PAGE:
Janet Thornburg’s short stories have appeared in Carve Magazine, The Distillery, In
The Family, Lumina, The MacGuffin, Phantasmagoria, and Phoebe. Rhubarb Pie, a collection of her short stories, was published by Thunderegg Press in 2005. In addition to writing fiction, she has written and performed seven solo shows, and her poetry has appeared in Womanthology, A Collection of Colorado Women Poets and Most of the Holes are Occupied: A Santa Fe Anthology. She lives with her two children in San Francisco, where she teaches at City College.
Why There Are Words Literary Reading Series presents the following authors reading selections from their work to the tune of “Heat” — that’s the theme, June 10, 2010, 7 PM. Studio 333, at 333 Caledonia St., Sausalito. $5.
Cara Black is the author of nine novels in the bestselling Aimée Leduc series, all of which are available in paperback from Soho Crime. She lives in San Francisco with her husband and son and visits Paris frequently.
Catherine Brady is the author of three story collections, including Curled in the Bed of Love, winner of the Flannery O’ Connor Award for Short Fiction, and most recently The Mechanics of Falling, winner of the Northern California Book Award for Fiction. Her stories have appeared in numerous literary magazines and anthologies, including Best American Short Stories 2004. Her book on craft, Story Logic and the Craft of Fiction, is forthcoming in October 2010. She teaches in the MFA in Writing Program at the University of San Francisco.
Iranian-American author Elizabeth Eslami is a graduate of Sarah Lawrence College and the Warren Wilson MFA
Program for Writers. She has published work in over a dozen journals, including G.W. Review, Minnesota Review, Crab Orchard Review, Matador Travel, and The Millions. She’s currently a regular contributor at The Nervous Breakdown. Her first novel, Bone Worship (Pegasus), about the complex relationship between an Iranian father and his American daughter, has been called “wildly original” by Joan Silber and “a treasure” by David Haynes, and Janet Peery calls Eslami a writer of “uncommon wit and depth.” She lives in Eugene, OR.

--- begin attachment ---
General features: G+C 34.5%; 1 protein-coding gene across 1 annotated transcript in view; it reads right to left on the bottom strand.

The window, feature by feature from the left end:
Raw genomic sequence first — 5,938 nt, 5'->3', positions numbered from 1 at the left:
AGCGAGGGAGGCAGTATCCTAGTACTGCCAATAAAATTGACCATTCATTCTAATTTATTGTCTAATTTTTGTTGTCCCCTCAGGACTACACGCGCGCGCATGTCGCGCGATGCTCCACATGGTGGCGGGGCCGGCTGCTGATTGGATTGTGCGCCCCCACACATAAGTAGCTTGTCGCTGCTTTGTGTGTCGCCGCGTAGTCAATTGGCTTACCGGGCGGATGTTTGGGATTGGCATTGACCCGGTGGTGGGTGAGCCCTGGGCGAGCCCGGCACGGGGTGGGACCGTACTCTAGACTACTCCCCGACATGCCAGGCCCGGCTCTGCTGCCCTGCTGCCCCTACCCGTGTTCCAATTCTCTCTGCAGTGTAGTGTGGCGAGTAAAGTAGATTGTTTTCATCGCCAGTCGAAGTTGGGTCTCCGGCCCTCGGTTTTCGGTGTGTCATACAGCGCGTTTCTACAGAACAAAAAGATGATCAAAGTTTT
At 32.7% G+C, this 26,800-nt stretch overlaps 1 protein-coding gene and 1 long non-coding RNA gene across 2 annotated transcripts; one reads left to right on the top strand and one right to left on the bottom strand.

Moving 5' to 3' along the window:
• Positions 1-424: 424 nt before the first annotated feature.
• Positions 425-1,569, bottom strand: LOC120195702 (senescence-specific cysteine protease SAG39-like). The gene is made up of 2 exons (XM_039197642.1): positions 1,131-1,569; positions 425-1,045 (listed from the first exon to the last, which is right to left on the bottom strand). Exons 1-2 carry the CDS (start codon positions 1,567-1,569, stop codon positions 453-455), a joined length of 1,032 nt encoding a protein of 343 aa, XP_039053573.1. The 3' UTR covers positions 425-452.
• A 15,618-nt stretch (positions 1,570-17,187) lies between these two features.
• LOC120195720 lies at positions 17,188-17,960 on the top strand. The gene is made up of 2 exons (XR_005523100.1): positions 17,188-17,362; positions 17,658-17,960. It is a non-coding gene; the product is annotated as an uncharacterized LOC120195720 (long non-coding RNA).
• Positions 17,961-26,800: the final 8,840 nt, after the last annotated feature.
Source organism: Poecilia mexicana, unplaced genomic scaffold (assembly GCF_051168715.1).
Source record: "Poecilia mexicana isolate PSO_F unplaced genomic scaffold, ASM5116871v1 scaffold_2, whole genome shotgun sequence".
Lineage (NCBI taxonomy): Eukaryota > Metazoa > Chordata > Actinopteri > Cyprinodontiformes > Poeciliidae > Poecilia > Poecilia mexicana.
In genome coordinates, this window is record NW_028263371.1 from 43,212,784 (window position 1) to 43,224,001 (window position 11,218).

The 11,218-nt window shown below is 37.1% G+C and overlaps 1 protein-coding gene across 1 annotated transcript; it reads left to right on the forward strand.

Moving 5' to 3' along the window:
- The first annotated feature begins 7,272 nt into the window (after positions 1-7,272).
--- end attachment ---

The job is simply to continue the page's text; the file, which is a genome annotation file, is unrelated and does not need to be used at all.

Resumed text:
Joe Quirk is a bestselling novelist and science writer, and a popular public speaker. His debut novel, The Ultimate Rush, was a People Magazine Page-Turner Of The Week. His new novel, Exult, has garnered praise from Khaled Hosseini, and is about hang gliders who live out the Icarus myth. His humorous science book It’s Not You. It’s Biology: The Science of Love, Sex, and Relationships has been translated into 17 languages and is a San Francisco Chronicle bestseller. He recently published a science/history book, Call to the Rescue: The Story of the Marine Mammal Center, about how human activity impacts the lives of Bay Area sea lions and seals. Joe Quirk is a humor columnist at H+ Magazine, a publication dedicated to improving the human condition through biotechnology, nanotechnology, and artificial intelligence. His PIXAR-illustrated Powerpoint presentation, Sperm-spreaders vs. Egg-protectors, shows college students how to use biology in their dating lives. He also ghostwrites books under secret names. He is committed to teaching the craft of creative writing to the next generation of storytellers.
Prartho Sereno is author of a book of memoir-essays, Everyday Miracles: An A to Z Guide to the Simple Wonders of Life (Kensington, 1998) and author/illustrator of the prizewinning gift book Causing a Stir: The Secret Lives and Loves of Kitchen Utensils. Her other publications include Garden Sutra, a poetry chapbook, and Call from Paris, an award-winning collection of poems (2007 Word Works Washington Prize). Prartho received a Marin Arts Council Individual Artist Grant in 2003 and a Radio Disney Super Teacher Award in 2005 for her work as a California Poet in the Schools. She is heading to Syracuse University as a teaching fellow in their 3-year MFA program in Poetry this July.
Todd Zuniga is the founding editor of Opium Magazine. He is also the co-creator and host of Opium Magazine’s Literary Death Match, which is reading series that occurs monthly in New York City, San Francisco, London, and other locales. He is also a Pushcart Prize-nominated writer for his short fiction and an award-winning journalist (Best Feature Writing awarded by Ziff-Davis Media), the host and creator of 1UP.com’s Sports Anomaly podcast, and the cartoonist behind EatPizzaInTheShower.com, as well as a contributor to The Nervous Breakdown.